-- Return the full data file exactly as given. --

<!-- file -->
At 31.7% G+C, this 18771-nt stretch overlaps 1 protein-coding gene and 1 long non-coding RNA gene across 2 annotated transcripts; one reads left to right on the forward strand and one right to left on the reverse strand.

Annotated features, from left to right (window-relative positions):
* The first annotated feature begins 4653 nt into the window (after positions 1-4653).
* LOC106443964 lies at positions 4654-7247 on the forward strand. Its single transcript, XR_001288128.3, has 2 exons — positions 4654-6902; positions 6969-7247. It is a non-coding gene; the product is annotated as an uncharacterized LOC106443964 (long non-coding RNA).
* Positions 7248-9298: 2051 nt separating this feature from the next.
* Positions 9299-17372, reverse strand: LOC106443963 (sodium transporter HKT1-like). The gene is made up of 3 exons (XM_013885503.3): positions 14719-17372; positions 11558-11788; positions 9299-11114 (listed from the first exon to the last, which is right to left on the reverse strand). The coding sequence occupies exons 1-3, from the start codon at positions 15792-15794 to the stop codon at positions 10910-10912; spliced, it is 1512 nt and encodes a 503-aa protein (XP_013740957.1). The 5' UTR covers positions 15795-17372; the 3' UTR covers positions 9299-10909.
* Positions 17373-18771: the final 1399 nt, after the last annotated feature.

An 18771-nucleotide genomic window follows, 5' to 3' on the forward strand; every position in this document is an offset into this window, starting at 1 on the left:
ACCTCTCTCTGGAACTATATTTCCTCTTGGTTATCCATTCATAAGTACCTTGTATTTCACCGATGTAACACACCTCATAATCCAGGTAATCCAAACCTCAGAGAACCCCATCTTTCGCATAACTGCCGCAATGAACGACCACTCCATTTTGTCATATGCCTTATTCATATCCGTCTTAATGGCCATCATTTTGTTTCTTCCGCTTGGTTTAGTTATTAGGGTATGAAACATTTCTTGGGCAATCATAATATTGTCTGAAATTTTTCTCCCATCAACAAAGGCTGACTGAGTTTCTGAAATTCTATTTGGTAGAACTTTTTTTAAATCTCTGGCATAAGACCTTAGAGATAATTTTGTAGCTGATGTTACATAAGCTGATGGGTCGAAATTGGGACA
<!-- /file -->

At 31.7% G+C, this 18771-nt stretch overlaps 1 protein-coding gene and 1 long non-coding RNA gene across 2 annotated transcripts; one reads left to right on the forward strand and one right to left on the reverse strand.

Annotated features, from left to right (window-relative positions):
* The first annotated feature begins 4653 nt into the window (after positions 1-4653).
* LOC106443964 lies at positions 4654-7247 on the forward strand. Its single transcript, XR_001288128.3, has 2 exons — positions 4654-6902; positions 6969-7247. It is a non-coding gene; the product is annotated as an uncharacterized LOC106443964 (long non-coding RNA).
* Positions 7248-9298: 2051 nt separating this feature from the next.
* Positions 9299-17372, reverse strand: LOC106443963 (sodium transporter HKT1-like). The gene is made up of 3 exons (XM_013885503.3): positions 14719-17372; positions 11558-11788; positions 9299-11114 (listed from the first exon to the last, which is right to left on the reverse strand). The coding sequence occupies exons 1-3, from the start codon at positions 15792-15794 to the stop codon at positions 10910-10912; spliced, it is 1512 nt and encodes a 503-aa protein (XP_013740957.1). The 5' UTR covers positions 15795-17372; the 3' UTR covers positions 9299-10909.
* Positions 17373-18771: the final 1399 nt, after the last annotated feature.

An 18771-nucleotide genomic window follows, 5' to 3' on the forward strand; every position in this document is an offset into this window, starting at 1 on the left:
ACCTCTCTCTGGAACTATATTTCCTCTTGGTTATCCATTCATAAGTACCTTGTATTTCACCGATGTAACACACCTCATAATCCAGGTAATCCAAACCTCAGAGAACCCCATCTTTCGCATAACTGCCGCAATGAACGACCACTCCATTTTGTCATATGCCTTATTCATATCCGTCTTAATGGCCATCATTTTGTTTCTTCCGCTTGGTTTAGTTATTAGGGTATGAAACATTTCTTGGGCAATCATAATATTGTCTGAAATTTTTCTCCCATCAACAAAGGCTGACTGAGTTTCTGAAATTCTATTTGGTAGAACTTTTTTTAAATCTCTGGCATAAGACCTTAGAGATAATTTTGTAGCTGATGTTACATAAGCTGATGGGTCGAAATTGGGACA